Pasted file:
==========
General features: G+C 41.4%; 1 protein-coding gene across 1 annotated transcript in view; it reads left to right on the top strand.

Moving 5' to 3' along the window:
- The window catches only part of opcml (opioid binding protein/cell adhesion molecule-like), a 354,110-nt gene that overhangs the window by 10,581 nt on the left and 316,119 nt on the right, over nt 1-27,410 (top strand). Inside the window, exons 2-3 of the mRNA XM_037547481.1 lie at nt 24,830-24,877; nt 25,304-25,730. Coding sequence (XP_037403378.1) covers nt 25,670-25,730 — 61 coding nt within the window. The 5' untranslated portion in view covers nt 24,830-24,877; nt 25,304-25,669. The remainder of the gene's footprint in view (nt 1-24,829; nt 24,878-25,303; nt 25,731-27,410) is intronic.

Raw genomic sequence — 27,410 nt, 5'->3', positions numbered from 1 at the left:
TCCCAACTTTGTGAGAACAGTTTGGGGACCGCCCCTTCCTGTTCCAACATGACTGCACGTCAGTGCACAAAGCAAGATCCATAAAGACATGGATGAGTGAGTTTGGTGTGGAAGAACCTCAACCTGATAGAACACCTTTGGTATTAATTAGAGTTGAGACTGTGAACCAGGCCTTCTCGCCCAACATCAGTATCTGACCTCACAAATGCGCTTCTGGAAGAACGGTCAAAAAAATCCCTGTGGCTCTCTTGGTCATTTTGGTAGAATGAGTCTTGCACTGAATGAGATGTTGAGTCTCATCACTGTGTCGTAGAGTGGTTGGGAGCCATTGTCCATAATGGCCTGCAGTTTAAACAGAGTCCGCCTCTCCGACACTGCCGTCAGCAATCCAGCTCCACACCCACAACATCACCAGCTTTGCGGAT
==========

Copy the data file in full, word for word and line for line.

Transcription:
General features: G+C 41.4%; 1 protein-coding gene across 1 annotated transcript in view; it reads left to right on the top strand.

Moving 5' to 3' along the window:
- The window catches only part of opcml (opioid binding protein/cell adhesion molecule-like), a 354,110-nt gene that overhangs the window by 10,581 nt on the left and 316,119 nt on the right, over nt 1-27,410 (top strand). Inside the window, exons 2-3 of the mRNA XM_037547481.1 lie at nt 24,830-24,877; nt 25,304-25,730. Coding sequence (XP_037403378.1) covers nt 25,670-25,730 — 61 coding nt within the window. The 5' untranslated portion in view covers nt 24,830-24,877; nt 25,304-25,669. The remainder of the gene's footprint in view (nt 1-24,829; nt 24,878-25,303; nt 25,731-27,410) is intronic.

Raw genomic sequence — 27,410 nt, 5'->3', positions numbered from 1 at the left:
TCCCAACTTTGTGAGAACAGTTTGGGGACCGCCCCTTCCTGTTCCAACATGACTGCACGTCAGTGCACAAAGCAAGATCCATAAAGACATGGATGAGTGAGTTTGGTGTGGAAGAACCTCAACCTGATAGAACACCTTTGGTATTAATTAGAGTTGAGACTGTGAACCAGGCCTTCTCGCCCAACATCAGTATCTGACCTCACAAATGCGCTTCTGGAAGAACGGTCAAAAAAATCCCTGTGGCTCTCTTGGTCATTTTGGTAGAATGAGTCTTGCACTGAATGAGATGTTGAGTCTCATCACTGTGTCGTAGAGTGGTTGGGAGCCATTGTCCATAATGGCCTGCAGTTTAAACAGAGTCCGCCTCTCCGACACTGCCGTCAGCAATCCAGCTCCACACCCACAACATCACCAGCTTTGCGGAT